Mr. Lionel Bertrand (Terrebonne):
Mr. Speaker, every time I have spoken in the house I have done so to give my views on matters of public interest and, for the past sixteen years I have tried to reflect here the opinions of my electors. If there is one matter which deeply interests them at present, and about which they send me numerous requests for information, it is that of health insurance, of hospital insurance.
Throughout my public life I have been a supporter of social security. Early in life I had to work and assume responsibilities; my family bravely faced situations which would not have existed if, in those days, there had been beneficial social legislation like that which is in force today. I have therefore considered it my duty to champion the cause of the lowly, the hard worker and the needy. The people of Canada do not want humiliating public charity, but rather legislation that would enable underprivileged citizens in this rich and prosperous country to get their share of welfare and security.
I am happy to underline here the vast accomplishments of the Liberal party to which I belong, and which was successfully led by Mr. Mackenzie King until 1948 and which has been led with no less success since by the Right Hon. Mr. St. Laurent. Even opponents have to recognize that the Liberal party, which has governed the destinies of our country without interruption since 1935, has always enjoyed the confidence of the Canadian people; it has enjoyed that confidence during the worst period of the war and it came out of it with an even greater prestige than before. Today it still enjoys that confidence. The social legislation enacted by our party has been the envy of other countries and has helped to create in Canada an atmos-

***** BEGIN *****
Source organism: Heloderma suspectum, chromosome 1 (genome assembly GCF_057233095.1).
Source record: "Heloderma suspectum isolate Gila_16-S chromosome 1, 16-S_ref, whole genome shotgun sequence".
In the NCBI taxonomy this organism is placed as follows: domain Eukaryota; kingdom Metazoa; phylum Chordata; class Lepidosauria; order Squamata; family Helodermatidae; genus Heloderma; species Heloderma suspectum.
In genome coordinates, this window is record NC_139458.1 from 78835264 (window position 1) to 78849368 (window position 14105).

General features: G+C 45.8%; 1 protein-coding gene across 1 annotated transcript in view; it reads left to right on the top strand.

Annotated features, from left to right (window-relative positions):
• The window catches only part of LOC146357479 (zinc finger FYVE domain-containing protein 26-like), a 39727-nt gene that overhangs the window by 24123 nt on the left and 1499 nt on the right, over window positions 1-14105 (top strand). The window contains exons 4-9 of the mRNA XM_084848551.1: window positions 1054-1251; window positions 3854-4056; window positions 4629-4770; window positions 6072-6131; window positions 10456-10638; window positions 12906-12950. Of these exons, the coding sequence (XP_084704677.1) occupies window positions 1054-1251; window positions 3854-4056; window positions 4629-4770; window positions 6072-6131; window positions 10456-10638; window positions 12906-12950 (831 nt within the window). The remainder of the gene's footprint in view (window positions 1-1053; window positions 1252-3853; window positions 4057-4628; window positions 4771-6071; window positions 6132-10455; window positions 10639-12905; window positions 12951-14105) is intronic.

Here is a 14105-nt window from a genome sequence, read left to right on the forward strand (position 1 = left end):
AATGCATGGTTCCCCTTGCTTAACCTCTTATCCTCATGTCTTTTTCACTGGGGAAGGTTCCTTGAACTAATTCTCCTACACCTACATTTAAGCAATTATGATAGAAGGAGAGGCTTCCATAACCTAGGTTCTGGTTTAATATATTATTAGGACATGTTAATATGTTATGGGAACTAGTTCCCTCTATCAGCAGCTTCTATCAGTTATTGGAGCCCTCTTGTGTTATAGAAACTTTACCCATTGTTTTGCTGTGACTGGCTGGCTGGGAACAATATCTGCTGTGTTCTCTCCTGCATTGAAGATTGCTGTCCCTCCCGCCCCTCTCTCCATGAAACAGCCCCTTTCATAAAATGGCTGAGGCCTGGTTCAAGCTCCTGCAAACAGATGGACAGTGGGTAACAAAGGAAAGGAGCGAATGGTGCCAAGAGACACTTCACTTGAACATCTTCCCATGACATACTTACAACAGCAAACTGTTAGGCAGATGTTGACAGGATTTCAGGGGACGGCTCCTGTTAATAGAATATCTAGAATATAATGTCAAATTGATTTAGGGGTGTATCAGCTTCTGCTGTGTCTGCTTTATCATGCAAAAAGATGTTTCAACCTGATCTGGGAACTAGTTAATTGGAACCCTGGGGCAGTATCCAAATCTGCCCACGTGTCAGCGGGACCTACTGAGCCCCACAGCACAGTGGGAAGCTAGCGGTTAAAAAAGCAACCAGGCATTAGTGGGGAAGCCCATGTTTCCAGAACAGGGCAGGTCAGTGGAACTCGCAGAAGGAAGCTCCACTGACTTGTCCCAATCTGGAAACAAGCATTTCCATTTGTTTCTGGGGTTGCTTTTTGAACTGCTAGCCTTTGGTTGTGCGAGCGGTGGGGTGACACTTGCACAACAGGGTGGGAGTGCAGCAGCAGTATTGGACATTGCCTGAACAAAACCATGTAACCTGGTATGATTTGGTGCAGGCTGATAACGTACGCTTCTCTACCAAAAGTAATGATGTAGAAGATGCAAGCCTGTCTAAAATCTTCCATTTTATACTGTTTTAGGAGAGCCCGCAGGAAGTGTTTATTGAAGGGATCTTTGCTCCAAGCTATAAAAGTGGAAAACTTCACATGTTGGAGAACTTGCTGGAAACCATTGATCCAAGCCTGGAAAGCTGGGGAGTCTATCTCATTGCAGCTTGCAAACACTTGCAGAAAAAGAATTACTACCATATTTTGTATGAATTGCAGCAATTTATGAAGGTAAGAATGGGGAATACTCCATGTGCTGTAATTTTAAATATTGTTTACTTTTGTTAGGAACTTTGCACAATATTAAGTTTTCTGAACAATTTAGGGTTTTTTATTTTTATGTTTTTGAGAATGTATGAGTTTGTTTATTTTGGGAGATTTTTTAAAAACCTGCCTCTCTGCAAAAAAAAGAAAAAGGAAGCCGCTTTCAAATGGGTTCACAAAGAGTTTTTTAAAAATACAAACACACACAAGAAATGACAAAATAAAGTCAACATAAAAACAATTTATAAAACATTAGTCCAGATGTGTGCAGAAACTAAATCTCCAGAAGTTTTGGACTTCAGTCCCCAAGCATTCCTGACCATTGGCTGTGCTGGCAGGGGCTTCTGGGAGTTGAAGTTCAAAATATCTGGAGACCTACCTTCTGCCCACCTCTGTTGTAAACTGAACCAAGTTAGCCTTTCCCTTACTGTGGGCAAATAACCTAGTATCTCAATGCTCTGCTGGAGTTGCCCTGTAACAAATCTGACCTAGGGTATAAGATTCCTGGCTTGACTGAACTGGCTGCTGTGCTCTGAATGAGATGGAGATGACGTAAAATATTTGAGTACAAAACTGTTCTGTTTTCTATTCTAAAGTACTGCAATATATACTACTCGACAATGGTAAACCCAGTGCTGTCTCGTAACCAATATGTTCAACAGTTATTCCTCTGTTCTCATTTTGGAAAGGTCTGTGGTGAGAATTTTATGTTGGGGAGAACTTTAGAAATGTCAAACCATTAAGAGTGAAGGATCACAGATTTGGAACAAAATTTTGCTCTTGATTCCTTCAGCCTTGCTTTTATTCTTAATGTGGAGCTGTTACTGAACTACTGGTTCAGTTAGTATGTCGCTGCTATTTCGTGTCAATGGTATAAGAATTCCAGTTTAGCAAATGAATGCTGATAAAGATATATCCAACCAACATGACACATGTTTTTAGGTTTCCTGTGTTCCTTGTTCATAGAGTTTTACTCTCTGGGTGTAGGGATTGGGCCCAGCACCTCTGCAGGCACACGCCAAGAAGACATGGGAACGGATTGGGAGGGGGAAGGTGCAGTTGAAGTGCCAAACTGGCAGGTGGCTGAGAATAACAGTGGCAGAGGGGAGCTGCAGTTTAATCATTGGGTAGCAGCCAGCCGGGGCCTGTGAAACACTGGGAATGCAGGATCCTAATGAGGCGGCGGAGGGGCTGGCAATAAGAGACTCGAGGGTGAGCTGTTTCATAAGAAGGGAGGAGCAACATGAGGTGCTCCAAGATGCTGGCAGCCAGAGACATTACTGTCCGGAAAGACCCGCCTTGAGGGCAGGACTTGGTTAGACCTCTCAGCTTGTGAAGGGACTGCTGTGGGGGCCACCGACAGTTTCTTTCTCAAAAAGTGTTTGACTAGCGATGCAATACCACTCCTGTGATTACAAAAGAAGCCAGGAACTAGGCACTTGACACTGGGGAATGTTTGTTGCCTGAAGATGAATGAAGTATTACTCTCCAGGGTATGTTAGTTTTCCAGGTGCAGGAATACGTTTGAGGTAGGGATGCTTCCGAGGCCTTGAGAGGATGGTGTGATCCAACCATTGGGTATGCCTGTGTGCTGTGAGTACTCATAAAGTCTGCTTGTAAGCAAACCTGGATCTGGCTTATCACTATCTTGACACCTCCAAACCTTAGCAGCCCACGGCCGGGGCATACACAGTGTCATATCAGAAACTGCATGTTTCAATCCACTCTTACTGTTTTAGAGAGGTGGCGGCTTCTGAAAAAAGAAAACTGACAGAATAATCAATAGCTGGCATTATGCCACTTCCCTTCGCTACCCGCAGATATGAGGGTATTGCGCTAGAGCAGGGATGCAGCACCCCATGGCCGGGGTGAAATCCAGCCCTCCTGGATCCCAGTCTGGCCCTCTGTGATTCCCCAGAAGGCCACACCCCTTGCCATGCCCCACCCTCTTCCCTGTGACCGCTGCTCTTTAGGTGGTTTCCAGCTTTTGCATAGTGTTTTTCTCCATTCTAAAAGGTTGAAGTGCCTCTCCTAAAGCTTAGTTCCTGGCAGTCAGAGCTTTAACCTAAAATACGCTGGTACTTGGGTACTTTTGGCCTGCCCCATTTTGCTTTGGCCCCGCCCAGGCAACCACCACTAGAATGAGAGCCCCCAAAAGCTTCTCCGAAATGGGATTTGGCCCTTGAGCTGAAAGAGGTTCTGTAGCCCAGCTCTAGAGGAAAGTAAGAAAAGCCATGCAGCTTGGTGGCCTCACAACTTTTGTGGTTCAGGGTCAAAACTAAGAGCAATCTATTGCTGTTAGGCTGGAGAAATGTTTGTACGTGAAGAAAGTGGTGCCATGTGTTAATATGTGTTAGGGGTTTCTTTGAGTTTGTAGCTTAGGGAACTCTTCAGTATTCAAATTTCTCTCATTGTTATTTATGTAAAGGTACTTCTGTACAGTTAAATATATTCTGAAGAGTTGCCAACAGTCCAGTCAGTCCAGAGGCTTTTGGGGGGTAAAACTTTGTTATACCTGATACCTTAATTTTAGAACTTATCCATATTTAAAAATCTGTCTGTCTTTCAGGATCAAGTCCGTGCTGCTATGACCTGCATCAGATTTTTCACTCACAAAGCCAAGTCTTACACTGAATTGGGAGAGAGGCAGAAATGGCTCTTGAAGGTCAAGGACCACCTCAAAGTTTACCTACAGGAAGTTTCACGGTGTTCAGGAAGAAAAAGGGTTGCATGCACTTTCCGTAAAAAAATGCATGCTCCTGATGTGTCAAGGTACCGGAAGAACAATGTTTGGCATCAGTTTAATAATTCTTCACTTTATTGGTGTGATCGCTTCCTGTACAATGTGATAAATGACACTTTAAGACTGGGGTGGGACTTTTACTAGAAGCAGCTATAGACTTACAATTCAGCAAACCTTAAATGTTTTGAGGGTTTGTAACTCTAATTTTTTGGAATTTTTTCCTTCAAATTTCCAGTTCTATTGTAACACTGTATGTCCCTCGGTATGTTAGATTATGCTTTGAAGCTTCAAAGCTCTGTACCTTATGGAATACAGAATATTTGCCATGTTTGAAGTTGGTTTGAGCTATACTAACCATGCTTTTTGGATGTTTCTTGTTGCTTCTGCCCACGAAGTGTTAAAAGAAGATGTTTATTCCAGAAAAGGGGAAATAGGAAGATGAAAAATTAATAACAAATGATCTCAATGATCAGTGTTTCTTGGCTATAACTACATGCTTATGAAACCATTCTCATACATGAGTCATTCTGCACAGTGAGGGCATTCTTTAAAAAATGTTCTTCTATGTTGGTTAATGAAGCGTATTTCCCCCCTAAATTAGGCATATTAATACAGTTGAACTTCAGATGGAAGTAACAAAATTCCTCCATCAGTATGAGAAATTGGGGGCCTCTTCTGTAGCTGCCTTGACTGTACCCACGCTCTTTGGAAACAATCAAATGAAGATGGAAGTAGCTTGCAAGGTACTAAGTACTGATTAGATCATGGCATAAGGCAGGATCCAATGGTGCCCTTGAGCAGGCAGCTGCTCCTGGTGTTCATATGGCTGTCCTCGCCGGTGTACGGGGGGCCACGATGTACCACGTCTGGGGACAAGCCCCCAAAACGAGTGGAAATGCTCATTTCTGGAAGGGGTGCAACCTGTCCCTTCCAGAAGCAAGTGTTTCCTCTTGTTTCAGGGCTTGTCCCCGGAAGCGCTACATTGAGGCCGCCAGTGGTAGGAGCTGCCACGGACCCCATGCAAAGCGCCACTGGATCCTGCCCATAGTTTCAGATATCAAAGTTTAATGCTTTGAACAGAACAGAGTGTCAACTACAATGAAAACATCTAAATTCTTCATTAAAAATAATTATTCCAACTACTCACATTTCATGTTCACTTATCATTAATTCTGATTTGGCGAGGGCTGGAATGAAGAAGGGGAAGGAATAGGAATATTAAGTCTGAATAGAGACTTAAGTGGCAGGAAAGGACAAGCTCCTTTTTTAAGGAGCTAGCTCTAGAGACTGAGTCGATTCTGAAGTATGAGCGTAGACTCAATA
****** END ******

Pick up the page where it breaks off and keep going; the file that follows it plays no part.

The Budget-Mr. Bertrand phere of welfare that has become indispensable.
Nobody would like to see family allowances stopped; the government that enacted that legislation made a generous gesture and the people cannot forget it. If it did not exist, we would have to enact it. That legislation has been greatly beneficial to our people; it has satisfied a human desire for protection and provided help for the family. In the last few years, several requests have been made asking that the allowances be doubled, without increasing taxes. In my opinion, such a request was improperly put forward. I have often said and I still contend that although I am in favour of increasing family allowances, I do not see how it could be done without increasing one way or another governmental expenses and, therefore, the taxes which we have to pay.
I believe, and I have often said so in my constituency and in the house, that the family allowances act should be revised. It was enacted nearly eleven years ago. By virtue of that legislation, the government has spent several million dollars, but that money has not been wasted. It has contributed to the health and the progress of the nation. Those dollars have provided better food, better care, better clothes and a better education for thousands of children. The family allowances cheque, which comes at the same time, on the same day of each month, which is paid without political partisanship and used to good purpose has contributed and still contributes to create an atmosphere of family satisfaction which honours our country. During the past eleven years, the cost of living has greatly increased. I believe that the time may have come to revise the act, to set new rates that would take into account the cost of living. The Department of National Health and Welfare would be well advised to study the matter. In adjusting the act to present conditions, it would answer the general wishes of the people.